It’s electric: ADOT planning statewide network of EV chargers along Arizona interstates
Electric vehicle drivers across Arizona can expect more chargers on interstate highways in the next few years, which means longer road trips.
The Arizona Department of Transportation will oversee the upgrade of existing chargers and installation of new ones along five interstate highways, thanks to $76.5 million in funding via the Bipartisan Infrastructure Law that was signed into law in November 2021.
“The goal is to develop a network of EV fast chargers to facilitate long-distance EV travel and encourage EV adoption by more users,” according to a fact sheet with ADOT’s Electric Vehicle Infrastructure Plan.
The expansion will help EV drivers avoid range anxiety: the fear of not making it to the next charging station.
The plan covers Interstates 40, 17, 10, 8 and 19. For now, no charging stations are proposed for the Interstate15 corridor in the northwestern corner of the state.
Upgrades to eight existing charging stations will start in 2023, and in 2024, ADOT will begin the process of installing 13 more. They’ll be placed about every 50 miles and within 1 mile of an interstate, ADOT spokesperson Doug Nick said. Each station will have at least four EV fast chargers capable of charging most vehicles in about 30 minutes.
Nick said ADOT had “no trouble finding potential infrastructure to meet the criteria” to implement this plan.
The stations will be independently owned and operated. Station owners will pay 20% of construction costs and federal funding will cover the other 80%. ADOT is coordinating the work.
Arizona currently has 903 public EV charging stations with more than 2,400 charging ports.
There are nearly 125,000 charging ports nationwide, according to the Alternative Fuels Data Center. The Bipartisan Infrastructure Law aims to increase the current number of chargers about four times and create a “nationwide network of 500,000 EV chargers by 2030,” according to a February 2022 memorandum from the U.S. Department of Transportation.
For Jim Stack, the president of the Phoenix Electric Auto Association, this is welcome news.
“I’m real big on the environment, and I just love the fact that we aren’t burning oil. We aren’t importing oil, we aren’t digging it up. We aren’t spilling it all over,” he said.
Stack, who has driven electric cars for about 20 years, said he’s amazed by the technological advances that have led to the growth of EVs and the various solutions available to charge his cars.
He said he started off converting his own vehicles and installed solar panels on his home to power them.
“I can drive on the solar that comes off my own roof,” Stack said. “That’s like a miracle.”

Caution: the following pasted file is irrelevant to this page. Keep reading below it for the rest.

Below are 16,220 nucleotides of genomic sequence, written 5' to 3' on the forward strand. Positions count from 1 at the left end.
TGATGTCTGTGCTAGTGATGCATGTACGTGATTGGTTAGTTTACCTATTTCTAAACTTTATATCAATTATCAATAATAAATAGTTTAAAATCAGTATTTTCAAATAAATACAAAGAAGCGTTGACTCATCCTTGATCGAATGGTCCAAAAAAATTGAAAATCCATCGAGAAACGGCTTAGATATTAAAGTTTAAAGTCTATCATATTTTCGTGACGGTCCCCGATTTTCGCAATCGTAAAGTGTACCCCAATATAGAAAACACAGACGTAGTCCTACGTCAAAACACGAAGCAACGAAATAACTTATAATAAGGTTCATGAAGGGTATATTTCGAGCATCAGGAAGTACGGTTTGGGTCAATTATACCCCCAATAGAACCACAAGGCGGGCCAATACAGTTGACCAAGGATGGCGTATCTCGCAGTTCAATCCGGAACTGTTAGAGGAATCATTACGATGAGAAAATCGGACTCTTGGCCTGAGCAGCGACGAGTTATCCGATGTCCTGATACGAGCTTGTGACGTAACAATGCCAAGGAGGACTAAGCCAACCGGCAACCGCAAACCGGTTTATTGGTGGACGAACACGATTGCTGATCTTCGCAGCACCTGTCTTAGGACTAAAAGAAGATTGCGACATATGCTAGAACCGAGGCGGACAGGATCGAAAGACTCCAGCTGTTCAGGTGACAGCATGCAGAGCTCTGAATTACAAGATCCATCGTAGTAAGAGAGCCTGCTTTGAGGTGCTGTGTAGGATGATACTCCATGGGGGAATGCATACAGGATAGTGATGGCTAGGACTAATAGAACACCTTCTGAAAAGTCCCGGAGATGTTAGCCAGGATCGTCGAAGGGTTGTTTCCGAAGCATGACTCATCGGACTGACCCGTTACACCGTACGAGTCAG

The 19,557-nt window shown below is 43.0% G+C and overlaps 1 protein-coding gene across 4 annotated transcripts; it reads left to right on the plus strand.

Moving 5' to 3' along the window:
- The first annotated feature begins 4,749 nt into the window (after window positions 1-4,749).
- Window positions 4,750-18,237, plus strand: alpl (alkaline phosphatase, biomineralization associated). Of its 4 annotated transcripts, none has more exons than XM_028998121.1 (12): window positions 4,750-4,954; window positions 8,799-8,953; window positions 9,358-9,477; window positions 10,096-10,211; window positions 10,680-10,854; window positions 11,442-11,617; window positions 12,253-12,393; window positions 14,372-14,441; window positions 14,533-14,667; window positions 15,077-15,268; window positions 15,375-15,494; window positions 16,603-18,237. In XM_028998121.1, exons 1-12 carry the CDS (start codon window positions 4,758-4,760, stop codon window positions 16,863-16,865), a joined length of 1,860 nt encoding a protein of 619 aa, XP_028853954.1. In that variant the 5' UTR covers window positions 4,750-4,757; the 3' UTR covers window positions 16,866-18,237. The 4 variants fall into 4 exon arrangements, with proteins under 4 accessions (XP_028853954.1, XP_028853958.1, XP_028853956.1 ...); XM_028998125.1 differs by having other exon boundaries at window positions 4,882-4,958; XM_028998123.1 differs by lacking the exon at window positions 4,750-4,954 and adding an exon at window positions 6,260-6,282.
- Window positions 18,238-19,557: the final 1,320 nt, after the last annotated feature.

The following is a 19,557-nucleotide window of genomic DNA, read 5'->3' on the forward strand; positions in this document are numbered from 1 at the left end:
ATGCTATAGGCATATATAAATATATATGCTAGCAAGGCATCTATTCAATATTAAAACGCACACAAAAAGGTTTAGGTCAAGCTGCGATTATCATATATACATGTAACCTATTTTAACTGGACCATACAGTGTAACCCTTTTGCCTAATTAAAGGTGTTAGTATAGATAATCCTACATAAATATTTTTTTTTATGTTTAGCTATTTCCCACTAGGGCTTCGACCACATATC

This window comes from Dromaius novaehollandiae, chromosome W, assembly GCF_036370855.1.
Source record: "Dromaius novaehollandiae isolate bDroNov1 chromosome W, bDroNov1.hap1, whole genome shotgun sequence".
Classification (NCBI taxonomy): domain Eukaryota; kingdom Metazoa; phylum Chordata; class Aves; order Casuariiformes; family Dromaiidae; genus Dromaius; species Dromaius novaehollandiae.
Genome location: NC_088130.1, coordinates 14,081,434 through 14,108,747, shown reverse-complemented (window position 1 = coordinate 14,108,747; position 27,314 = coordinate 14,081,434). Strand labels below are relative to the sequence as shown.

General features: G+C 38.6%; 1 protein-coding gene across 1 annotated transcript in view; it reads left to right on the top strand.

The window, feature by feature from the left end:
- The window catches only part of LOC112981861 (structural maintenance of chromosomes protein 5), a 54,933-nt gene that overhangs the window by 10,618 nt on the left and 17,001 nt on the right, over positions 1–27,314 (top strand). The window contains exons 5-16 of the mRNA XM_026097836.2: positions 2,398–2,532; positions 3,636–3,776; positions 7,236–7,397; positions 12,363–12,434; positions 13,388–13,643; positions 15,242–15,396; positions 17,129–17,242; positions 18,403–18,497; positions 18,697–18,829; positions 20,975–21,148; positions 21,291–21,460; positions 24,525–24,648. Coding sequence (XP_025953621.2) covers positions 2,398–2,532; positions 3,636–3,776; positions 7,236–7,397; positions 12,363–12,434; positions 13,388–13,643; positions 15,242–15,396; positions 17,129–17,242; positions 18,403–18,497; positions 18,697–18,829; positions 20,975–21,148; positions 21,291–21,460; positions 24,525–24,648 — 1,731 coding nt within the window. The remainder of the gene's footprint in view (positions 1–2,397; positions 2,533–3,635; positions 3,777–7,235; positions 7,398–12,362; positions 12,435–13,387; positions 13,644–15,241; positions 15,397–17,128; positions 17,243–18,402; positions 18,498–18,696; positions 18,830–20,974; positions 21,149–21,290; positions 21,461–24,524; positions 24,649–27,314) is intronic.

Other Arizona drivers also are charged up by the plan, said Diane Brown, executive director of the Arizona Public Interest Research Group Education Fund, an independent nonprofit that researches and educates on public interest topics.
“The ADOT plan is one that we widely support,” she said, adding that the timing for the project “coincides nicely” with growing interest in EVs in Arizona.
In 2017, about 7,200 electric vehicles were registered in Arizona. In the past five years, the number has increased more than five times: at least 40,740 as of June 2022.
“Consumers that own and drive an electric vehicle stand to save thousands of dollars annually through the reduction of fuel costs and operating and maintenance costs,” Brown said. “Additionally, gas-powered vehicles contribute to air pollution and adverse public health impacts such as asthma. Therefore, electric vehicles also offer air and public health benefits.”
The plan came together fairly quickly, she said. In August, ADOT sent its draft proposal and received federal approval and immediate access to $11.3 million in funds the following month.
The Bipartisan Infrastructure Law allocated $1.2 trillion to infrastructure development nationwide. About $550 billion is new spending. Although the federal government already spends millions on infrastructure, this new spending is earmarked for roads, bridges, mass transit, water infrastructure broadband and more.
“Congress has spoken,” said ADOT’s Nick. “And so when the money was made available, they were hearing from their constituencies, presumably, to see that this is something that needed to be addressed. So we’re responding to that.”
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